DISCIPLINE - Captives Of The Wine Dark Sea

Discipline - Captives Of The Wine Dark Sea

7 songs
45:37 minutes
***** ***
Laser's Edge


I am a huge fan of Seventies progressive rock, especially the darker acts like Van Der Graaf Generator and King Crimson. Anything proggy that came after the Seventies had a hard time to conjure the same magic than the genreís pioneers. But there is one rare exception. Discipline from the United States have been founded exactly thirty years ago, and had their biggest hit exactly twenty years ago with their third album Unfolded Like Staircase. Some live material followed, but we had to wait fourteen long years for its successor To Shatter All Accord, an equally great record. For their fifth longplayer, and their first on a record label, their fans only had to wait six years, which is quite fast for these guys.

Three of the band members are still there from the very beginning, but this time they changed guitarists, with Chris Herin from prog metal band Tiles filling in on six string duties. This makes for an occasional heavier sound, but all in all there have been not that many stylistic changes within the band. Especially the nearly ten-minute long opener The Body Yearns is one of the bandís trademark prog epics, carried by a melancholic piano melody and Matthew Parmenterís incredible vocals. Heís been compared in the past to Peter Hammill, and while there are certainly tonal differences between the two singers, both share a dramatic persona that is unparalleled, not only in the prog genre, but in the musical universe at last. The opener offers thus a prime cut of progressive rock that combines drama, braininess and a surprisingly catchy melody into an entity that we come across not often enough in the genre.

The following Life Imitates Art, while still being a very progressive track, also shows the band from its heaviest side so far. With a length of only four minutes, itís also atypically short for Discipline. The song comes with a memorable chorus and later even adds Beatlesque backing vocals. Another Łber-track from this divine band. Up next is S, a four-minute instrumental that shows the bandís King Crimson influence, circa 1973-1974. No wonder as the Discipline took their name from a King Crimson album, albeit one from the early Eighties. Love Songs starts with acoustic guitar and then gradually turns into a progressive-light ballad, reminding me of Supertrampís better days. This song is under four minutes long, just like the following and even shorter Here There Is No Soul, a very untypical rock song and honestly not the bandís strongest moment. The Roaring Game is another instrumental, this time six minutes long, and while it references some of the bandís earlier work, notably Dead City from their previous longplayer and is generally a pleasant track, one wonders if two instrumental tracks are not a little much, especially since the album concluded already after three quarters of an hour with the quarter hour long Burn The Fire Upon The Rocks, which starts a bit like Santana trying his hands on prog rock and then turns into all possible direction. Itís a very interesting track with a lot of twists and turns, but it doesnít have the focused genius of the opener.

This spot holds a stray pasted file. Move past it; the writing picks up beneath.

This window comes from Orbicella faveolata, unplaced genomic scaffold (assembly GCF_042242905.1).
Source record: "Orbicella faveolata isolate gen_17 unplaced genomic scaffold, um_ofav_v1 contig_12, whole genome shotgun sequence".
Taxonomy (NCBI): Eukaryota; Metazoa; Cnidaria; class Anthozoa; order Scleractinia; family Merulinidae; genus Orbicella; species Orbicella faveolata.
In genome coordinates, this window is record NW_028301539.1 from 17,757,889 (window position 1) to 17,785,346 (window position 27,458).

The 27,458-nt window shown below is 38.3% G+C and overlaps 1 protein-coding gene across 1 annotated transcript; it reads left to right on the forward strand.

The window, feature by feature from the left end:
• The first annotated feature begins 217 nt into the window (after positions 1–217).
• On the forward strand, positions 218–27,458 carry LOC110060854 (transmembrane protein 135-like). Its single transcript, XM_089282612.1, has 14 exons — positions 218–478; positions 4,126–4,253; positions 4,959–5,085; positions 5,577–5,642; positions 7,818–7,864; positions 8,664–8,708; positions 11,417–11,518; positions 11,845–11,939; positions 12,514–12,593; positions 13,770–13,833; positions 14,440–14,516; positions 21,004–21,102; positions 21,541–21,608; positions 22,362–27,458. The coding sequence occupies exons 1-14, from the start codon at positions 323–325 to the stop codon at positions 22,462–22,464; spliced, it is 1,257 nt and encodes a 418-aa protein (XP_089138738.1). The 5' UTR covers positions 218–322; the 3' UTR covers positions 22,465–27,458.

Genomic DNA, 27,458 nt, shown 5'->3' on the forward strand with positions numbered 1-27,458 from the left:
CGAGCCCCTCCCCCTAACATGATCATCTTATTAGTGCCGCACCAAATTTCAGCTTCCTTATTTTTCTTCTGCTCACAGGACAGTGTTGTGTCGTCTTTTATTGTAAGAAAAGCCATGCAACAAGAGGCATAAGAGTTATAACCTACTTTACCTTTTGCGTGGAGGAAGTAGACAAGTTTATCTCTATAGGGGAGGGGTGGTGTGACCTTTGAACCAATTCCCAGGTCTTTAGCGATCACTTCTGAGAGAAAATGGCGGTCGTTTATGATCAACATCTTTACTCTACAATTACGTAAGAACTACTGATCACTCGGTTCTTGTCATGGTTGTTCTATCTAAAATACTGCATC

In the past, Disciplineís albums were always about an hour long. I donít mind Captives Of The Wine Dark Sea being a little shorter, but feel disappointed that ten minutes are vocal-less numbers. With a vocalist as unique and exceptional as Matthew Parmenter, you just canít get enough vocal tracks. The album starts really great, is lagging a little in the middle (just too many short tracks following one another) and then ends in a reconciling way. Fans of Discipline will relish the good material, but those new to the band rather start with Unfolded Like Staircase, followed by To Shatter All Accord.

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